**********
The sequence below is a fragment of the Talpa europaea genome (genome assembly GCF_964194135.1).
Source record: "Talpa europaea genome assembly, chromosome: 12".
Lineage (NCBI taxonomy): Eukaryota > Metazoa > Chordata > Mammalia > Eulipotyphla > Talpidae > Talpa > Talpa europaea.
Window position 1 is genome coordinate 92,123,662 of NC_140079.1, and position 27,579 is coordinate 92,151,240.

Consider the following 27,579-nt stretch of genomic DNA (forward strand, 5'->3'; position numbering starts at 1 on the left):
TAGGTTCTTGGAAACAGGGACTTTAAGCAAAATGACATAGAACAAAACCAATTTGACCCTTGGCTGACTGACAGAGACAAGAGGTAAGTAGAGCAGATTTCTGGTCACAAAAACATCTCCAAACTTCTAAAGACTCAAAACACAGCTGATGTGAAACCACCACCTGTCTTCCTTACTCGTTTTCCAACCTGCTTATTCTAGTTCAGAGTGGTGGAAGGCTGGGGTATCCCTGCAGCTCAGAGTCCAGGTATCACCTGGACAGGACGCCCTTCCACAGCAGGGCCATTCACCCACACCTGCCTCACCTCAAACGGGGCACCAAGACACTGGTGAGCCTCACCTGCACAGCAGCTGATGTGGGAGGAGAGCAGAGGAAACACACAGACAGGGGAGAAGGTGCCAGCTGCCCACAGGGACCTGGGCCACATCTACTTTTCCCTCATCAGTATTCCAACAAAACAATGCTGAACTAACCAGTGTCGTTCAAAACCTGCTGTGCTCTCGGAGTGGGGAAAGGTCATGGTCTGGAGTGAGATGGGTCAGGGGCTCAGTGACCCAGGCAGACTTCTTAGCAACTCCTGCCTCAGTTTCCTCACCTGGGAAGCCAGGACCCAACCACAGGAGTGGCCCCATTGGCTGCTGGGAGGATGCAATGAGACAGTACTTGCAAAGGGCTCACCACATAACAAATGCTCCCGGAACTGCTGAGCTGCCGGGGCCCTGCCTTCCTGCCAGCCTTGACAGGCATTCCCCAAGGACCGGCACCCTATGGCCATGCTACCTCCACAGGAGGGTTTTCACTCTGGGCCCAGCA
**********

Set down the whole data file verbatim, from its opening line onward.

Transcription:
The sequence below is a fragment of the Talpa europaea genome (genome assembly GCF_964194135.1).
Source record: "Talpa europaea genome assembly, chromosome: 12".
Lineage (NCBI taxonomy): Eukaryota > Metazoa > Chordata > Mammalia > Eulipotyphla > Talpidae > Talpa > Talpa europaea.
Window position 1 is genome coordinate 92,123,662 of NC_140079.1, and position 27,579 is coordinate 92,151,240.

Consider the following 27,579-nt stretch of genomic DNA (forward strand, 5'->3'; position numbering starts at 1 on the left):
TAGGTTCTTGGAAACAGGGACTTTAAGCAAAATGACATAGAACAAAACCAATTTGACCCTTGGCTGACTGACAGAGACAAGAGGTAAGTAGAGCAGATTTCTGGTCACAAAAACATCTCCAAACTTCTAAAGACTCAAAACACAGCTGATGTGAAACCACCACCTGTCTTCCTTACTCGTTTTCCAACCTGCTTATTCTAGTTCAGAGTGGTGGAAGGCTGGGGTATCCCTGCAGCTCAGAGTCCAGGTATCACCTGGACAGGACGCCCTTCCACAGCAGGGCCATTCACCCACACCTGCCTCACCTCAAACGGGGCACCAAGACACTGGTGAGCCTCACCTGCACAGCAGCTGATGTGGGAGGAGAGCAGAGGAAACACACAGACAGGGGAGAAGGTGCCAGCTGCCCACAGGGACCTGGGCCACATCTACTTTTCCCTCATCAGTATTCCAACAAAACAATGCTGAACTAACCAGTGTCGTTCAAAACCTGCTGTGCTCTCGGAGTGGGGAAAGGTCATGGTCTGGAGTGAGATGGGTCAGGGGCTCAGTGACCCAGGCAGACTTCTTAGCAACTCCTGCCTCAGTTTCCTCACCTGGGAAGCCAGGACCCAACCACAGGAGTGGCCCCATTGGCTGCTGGGAGGATGCAATGAGACAGTACTTGCAAAGGGCTCACCACATAACAAATGCTCCCGGAACTGCTGAGCTGCCGGGGCCCTGCCTTCCTGCCAGCCTTGACAGGCATTCCCCAAGGACCGGCACCCTATGGCCATGCTACCTCCACAGGAGGGTTTTCACTCTGGGCCCAGCA